Solidarity: For Sale? The Social Dimension of the New European Economic Governance Cover Image

Solidarity: For Sale? The Social Dimension of the New European Economic Governance
Solidarity: For Sale? The Social Dimension of the New European Economic Governance

Author(s): Kalypso Nicolaïdis, Stephanie Hare, Gordon Bajnai, Vanessa Rossi, Sarah Hoffmann, Andrew Watt, Juri Viehoff, Thomas Fischer
Subject(s): Politics / Political Sciences
Published by: Bertelsmann-Stiftung

Summary/Abstract: This fifth volume of the Bertelsmann Stiftung‟s Europe in Dialogue series aims to introduce creative, innovative approaches to the pressing issues facing 21st-century Europe. It strives to provide new impetuses to the debate about the future of the European project. Our previous volume of Europe in Dialogue addressed European economic governance with a focus on crisis prevention and new institutions. This edition, for which contributions were produced in the late summer and early autumn of 2011, examines the social dimensions of the new European policies, issues that have not been as high on the agenda of European leaders and the public. As Thomas Fischer and Sarah Hoffmann, both of the Bertelsmann Stiftung, point out in their paper: “There is growing concern that the burgeoning debt crisis in Europe will develop into a massive social crisis.” They argue there is a worrying lack of solidarity among member states and their citizenries. Different concepts of solidarity and their relevance to the European Union and the financial crisis are discussed by the Oxford University scholars Kalypso Nicolaïdis, Professor of International Relations, St. Antony‟s College, and Juri Viehoff, Lecturer of International Relations at University College. Andrew Watt, Senior Researcher at the European Trade Union Institute, has a closer look at Europe‟s performance prior to and during the financial and economic crisis in terms of cohesion and solidarity, both within and between countries. His is a rather bleak view, namely that “the perceived – but actually misconceived – „limits to cross-national solidarity‟ threaten to destroy monetary union and perhaps lastingly damage the whole idea of a Europe based on cohesion and solidarity.” Former Hungarian Prime Minister Gordon Bajnai presents more integration as the only solution to overcome the crisis. In his chapter, he deals with the dual challenge political leaders in the European Union face: How to deal with European issues in a manner beneficial both to Europe and the member states‟ national electorates. Vanessa Rossi, Global Advisor with Oxford Analytica, and Stephanie Hare, Senior Analyst with Oxford Analytica, present practice-oriented solutions. They argue that a “sharply focussed „gold standard‟ programme for social investment is not only justifiable and affordable but good value for money.” These essays are supplemented by Amalia Khachatryan’s (Oxford University) annotated selection of current analyses and position papers by leading European think tanks and NGOs. Paul Hockenos, an American writer and editor based in Berlin, reviews three recent books on the euro crisis. We thank all of the authors for their contributions, which provide plenty of fodder for an overdue discussion on the social implications of the crisis and Europe‟s response. The views expressed in these contributions, needless to say, are those of the authors not the Bertelsmann Stiftung.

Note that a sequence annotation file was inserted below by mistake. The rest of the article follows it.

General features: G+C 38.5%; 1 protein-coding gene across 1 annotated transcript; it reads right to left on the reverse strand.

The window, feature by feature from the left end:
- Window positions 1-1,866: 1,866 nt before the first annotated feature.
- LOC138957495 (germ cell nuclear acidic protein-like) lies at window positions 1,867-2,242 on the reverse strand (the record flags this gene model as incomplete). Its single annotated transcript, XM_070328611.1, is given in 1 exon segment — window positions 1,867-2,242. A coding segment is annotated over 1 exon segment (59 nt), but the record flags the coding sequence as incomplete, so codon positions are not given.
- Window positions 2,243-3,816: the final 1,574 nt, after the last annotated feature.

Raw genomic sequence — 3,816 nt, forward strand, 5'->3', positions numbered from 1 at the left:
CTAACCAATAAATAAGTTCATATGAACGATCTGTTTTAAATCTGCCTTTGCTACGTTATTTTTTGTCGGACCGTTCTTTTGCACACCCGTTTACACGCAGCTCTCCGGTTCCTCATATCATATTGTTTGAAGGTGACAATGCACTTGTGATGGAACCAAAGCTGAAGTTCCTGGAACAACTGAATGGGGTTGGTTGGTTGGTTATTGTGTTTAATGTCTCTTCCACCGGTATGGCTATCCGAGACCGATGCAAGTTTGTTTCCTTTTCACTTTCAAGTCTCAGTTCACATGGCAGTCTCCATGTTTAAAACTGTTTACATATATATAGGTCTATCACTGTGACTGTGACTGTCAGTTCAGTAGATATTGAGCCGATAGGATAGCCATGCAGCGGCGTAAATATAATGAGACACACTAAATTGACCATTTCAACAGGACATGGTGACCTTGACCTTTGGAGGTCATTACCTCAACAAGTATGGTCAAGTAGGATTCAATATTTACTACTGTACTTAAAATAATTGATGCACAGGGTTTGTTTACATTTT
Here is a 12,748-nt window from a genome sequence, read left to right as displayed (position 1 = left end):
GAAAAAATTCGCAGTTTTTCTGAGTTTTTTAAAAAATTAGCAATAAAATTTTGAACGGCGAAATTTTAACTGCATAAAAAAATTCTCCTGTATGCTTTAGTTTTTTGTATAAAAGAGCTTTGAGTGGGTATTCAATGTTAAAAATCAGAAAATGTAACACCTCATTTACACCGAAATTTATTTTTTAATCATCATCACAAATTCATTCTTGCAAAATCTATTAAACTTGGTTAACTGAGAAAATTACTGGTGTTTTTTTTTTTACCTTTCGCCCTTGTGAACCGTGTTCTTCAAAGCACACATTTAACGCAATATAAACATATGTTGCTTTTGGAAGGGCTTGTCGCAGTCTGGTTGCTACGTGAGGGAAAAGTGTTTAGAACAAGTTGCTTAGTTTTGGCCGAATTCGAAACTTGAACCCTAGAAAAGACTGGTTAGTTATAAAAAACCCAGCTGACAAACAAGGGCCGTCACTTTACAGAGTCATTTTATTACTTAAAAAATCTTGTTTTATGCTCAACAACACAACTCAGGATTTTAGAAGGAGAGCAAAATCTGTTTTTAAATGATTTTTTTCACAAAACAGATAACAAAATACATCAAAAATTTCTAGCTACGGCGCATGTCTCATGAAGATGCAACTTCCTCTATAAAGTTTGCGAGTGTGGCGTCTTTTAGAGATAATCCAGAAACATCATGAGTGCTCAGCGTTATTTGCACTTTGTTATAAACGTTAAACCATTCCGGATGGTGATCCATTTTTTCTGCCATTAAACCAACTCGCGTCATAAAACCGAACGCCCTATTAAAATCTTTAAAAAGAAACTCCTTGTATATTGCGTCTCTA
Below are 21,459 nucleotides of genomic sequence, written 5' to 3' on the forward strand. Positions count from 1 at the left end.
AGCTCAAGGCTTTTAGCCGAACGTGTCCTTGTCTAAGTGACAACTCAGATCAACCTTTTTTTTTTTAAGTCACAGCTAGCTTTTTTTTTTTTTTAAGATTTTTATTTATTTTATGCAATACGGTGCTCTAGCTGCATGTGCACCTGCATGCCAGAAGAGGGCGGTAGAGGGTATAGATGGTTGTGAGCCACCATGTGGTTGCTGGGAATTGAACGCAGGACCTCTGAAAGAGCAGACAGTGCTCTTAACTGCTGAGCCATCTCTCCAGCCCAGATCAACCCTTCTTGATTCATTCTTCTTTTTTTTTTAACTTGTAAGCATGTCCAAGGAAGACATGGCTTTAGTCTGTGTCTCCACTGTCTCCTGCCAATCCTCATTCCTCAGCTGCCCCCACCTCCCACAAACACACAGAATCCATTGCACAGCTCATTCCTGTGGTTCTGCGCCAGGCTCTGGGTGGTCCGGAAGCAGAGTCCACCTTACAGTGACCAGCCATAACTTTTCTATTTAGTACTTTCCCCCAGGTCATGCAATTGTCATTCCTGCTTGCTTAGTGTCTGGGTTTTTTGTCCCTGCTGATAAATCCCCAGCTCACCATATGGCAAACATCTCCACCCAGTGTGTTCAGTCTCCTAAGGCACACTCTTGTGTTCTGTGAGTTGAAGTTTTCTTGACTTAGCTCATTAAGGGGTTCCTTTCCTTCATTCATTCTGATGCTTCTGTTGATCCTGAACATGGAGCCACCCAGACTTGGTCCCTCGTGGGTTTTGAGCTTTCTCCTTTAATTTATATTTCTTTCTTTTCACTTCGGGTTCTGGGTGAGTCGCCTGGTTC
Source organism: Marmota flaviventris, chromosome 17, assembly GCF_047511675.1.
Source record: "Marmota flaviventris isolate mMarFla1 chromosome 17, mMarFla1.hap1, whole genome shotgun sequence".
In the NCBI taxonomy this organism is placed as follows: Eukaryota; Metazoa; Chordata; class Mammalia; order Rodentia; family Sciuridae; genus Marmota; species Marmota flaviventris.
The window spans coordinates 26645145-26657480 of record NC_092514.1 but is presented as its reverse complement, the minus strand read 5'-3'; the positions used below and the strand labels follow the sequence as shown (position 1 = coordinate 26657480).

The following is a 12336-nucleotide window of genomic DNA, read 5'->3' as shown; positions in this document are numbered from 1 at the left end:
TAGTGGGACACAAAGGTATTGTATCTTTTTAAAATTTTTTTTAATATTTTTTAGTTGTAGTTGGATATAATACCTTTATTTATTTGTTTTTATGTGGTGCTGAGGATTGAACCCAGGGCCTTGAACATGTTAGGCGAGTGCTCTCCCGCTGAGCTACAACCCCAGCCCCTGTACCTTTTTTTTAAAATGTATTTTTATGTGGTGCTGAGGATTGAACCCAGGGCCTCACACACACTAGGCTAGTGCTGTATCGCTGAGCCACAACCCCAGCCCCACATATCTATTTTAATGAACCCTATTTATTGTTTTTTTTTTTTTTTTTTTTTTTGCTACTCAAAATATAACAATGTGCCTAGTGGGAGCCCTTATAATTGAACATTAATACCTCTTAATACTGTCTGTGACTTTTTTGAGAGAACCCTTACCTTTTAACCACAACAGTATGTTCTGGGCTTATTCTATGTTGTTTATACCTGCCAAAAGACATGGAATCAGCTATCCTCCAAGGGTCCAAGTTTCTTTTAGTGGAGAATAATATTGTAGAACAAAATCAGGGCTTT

• Issue Year: 2012
  • Issue No: 01
  • Page Range: 1-156
  • Page Count: 156
  • Language: English